A couple parts of Lockhart’s account that really resonated with me was where he showed how one can arrive at a proof for the area of a certain type of triangle, and where he talked about students figuring out imaginary problems for themselves, getting frustrated, trying and failing, collaborating, and finally working it out. What he described sounds so similar to what my experience was when I was first learning to program computers, when I was 12 years old, and beyond. I didn’t have a programming course to help me when I was first learning to do it. I did it on my own, and with the help of others who happened to be around me. That’s how I got comfortable with it. And none of it was about, “To solve this problem, you do it this way.” I can agree that would’ve been helpful in alleviating my frustration in some instances, but I think it would’ve risked denying me the opportunity to understand something about what was really going on while I was using a programming language. You see, what we end up learning through exploration is that we often learn more than we bargained for, and that’s all to the good. That’s something we need to understand as students in order to get some value out of an educational experience.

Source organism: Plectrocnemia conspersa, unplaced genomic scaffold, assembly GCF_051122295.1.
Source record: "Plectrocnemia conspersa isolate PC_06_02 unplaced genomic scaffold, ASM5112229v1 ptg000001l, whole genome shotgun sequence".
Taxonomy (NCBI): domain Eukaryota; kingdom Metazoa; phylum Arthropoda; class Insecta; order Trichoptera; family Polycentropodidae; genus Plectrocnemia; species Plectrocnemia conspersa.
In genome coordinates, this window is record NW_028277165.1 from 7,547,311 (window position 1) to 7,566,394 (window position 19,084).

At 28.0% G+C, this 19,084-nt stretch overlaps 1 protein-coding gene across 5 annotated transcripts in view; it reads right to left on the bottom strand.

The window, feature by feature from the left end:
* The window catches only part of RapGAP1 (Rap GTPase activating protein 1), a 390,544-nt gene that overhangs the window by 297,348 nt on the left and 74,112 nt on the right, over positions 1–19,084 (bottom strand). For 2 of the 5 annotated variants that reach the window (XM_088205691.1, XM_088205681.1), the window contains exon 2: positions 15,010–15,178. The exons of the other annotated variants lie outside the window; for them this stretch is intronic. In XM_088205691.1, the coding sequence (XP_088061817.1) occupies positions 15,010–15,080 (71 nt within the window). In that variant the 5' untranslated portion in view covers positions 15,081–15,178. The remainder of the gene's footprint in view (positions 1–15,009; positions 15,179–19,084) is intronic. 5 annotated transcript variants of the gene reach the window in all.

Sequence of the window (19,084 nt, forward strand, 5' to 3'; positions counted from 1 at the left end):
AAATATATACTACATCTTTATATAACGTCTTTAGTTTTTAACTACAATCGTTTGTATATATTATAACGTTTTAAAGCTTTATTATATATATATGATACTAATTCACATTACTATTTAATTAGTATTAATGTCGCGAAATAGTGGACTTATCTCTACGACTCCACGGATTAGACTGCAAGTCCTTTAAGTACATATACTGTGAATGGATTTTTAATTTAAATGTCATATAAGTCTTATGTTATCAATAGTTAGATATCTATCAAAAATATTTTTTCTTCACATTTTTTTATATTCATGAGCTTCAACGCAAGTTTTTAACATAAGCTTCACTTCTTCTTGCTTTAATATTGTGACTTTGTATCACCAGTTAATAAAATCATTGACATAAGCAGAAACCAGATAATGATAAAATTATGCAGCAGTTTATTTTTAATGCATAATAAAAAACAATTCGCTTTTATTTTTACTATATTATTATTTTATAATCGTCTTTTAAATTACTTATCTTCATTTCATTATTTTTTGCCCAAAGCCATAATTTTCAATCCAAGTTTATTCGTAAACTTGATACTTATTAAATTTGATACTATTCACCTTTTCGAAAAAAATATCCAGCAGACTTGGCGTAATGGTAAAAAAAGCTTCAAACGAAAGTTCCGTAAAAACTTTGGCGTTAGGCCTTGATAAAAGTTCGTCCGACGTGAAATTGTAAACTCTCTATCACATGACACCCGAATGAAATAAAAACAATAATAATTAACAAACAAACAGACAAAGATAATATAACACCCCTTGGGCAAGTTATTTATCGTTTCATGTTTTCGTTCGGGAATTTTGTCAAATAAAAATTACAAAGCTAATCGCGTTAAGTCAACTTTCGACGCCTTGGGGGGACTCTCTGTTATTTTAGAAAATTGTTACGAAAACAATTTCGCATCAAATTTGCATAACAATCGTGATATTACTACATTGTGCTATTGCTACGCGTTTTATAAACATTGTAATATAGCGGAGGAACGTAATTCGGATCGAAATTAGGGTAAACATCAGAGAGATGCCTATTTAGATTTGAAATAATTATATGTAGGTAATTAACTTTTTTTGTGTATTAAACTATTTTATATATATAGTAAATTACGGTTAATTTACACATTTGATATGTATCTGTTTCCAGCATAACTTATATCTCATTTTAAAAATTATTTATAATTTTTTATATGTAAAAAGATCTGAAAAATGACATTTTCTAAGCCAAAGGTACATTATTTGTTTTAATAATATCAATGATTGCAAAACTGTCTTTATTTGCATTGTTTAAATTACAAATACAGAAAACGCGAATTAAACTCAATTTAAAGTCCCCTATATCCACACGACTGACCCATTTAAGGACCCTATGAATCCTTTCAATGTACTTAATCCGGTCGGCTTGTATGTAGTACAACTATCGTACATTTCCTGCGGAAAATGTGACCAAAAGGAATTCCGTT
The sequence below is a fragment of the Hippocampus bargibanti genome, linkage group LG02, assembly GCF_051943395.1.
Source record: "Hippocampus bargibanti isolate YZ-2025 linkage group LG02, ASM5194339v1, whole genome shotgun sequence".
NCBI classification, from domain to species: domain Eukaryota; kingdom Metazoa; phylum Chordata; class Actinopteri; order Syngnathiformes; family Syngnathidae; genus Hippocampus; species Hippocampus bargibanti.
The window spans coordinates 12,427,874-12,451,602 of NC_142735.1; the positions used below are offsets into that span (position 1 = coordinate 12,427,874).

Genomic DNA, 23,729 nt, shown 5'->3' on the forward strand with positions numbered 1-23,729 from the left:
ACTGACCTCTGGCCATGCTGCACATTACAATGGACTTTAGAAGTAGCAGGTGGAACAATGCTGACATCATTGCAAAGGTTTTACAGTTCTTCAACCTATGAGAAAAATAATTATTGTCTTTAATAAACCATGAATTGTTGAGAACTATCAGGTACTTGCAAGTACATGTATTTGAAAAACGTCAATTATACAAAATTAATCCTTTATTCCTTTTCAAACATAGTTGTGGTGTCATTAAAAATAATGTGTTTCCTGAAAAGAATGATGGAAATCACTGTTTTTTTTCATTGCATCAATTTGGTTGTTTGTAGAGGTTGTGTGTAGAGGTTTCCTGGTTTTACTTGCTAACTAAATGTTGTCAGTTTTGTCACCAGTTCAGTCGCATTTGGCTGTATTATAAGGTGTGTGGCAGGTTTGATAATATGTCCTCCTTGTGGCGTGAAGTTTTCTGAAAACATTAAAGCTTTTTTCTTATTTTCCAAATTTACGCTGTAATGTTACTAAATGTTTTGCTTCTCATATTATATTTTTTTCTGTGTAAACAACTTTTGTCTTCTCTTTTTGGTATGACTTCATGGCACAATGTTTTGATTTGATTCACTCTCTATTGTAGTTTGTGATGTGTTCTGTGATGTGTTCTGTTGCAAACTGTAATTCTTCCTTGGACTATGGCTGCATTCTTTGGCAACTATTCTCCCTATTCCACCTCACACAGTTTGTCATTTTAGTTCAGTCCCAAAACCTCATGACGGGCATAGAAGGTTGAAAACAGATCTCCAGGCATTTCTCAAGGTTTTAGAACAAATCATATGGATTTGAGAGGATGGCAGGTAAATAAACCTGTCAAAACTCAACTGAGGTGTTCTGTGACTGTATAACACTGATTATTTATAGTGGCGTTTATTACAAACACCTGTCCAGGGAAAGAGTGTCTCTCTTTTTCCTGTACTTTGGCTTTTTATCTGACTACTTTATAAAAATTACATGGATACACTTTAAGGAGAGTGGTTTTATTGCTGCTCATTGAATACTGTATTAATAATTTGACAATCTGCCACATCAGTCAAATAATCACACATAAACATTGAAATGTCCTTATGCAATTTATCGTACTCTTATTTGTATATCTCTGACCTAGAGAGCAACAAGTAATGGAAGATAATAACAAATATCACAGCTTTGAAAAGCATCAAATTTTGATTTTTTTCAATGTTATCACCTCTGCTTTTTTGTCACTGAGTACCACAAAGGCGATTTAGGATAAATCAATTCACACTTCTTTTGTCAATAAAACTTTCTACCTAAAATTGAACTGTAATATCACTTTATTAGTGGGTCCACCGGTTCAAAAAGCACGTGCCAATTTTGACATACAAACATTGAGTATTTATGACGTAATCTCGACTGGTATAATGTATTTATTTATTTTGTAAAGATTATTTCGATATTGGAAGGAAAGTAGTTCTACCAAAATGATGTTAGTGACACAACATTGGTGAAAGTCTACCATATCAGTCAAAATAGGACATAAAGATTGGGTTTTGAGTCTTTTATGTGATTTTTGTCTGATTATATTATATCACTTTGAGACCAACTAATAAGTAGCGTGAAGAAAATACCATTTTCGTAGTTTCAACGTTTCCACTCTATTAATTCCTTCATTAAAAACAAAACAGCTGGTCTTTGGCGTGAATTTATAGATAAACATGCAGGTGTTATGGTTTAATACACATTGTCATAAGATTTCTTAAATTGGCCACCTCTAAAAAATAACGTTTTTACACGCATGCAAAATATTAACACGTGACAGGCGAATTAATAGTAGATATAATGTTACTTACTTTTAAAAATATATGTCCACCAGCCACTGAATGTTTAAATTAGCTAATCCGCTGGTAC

By learning this way, we own what we learn, and as such, we also learn to respond to criticism of what we think we know. We come to understand that everything that’s been developed has been created by fallible human beings. We learn that we make mistakes in what we own as our ideas. That creates a sense of humility in us, that we don’t know everything, and that there are people who are smarter than us, and that there are people who know what we don’t know, and that there is knowledge that we will never know, because there is just so much of it out there, and ultimately, that there are things that nobody knows yet, not even the smartest among us. That usually doesn’t feel good, but it is only by developing that sense of humility, and responding to criticism well that we improve on what we own as our ideas. As we get comfortable with this way of learning, we learn to become good at exploring, and by doing that, we become really knowledgeable about what we learn. That’s what educators are really after, is it not, to create lifelong learners? Most valuable of all, I think, is learning this way creates independent thinkers, and indeed, people who can think out of the box, because you have a sense of what you know, and what you don’t know, and what you know is what you question, and try to correct, and what you don’t know is what you explore, and try to know. Furthermore, you have a sense of what other people know, and don’t know, because you develop a sense of what it actually means to know something! This is what I see Lockhart’s critics are missing the boat on: What you know is not what you’ve been told. What you know is what you have tried, experienced, analyzed, and criticized (wash, rinse, repeat).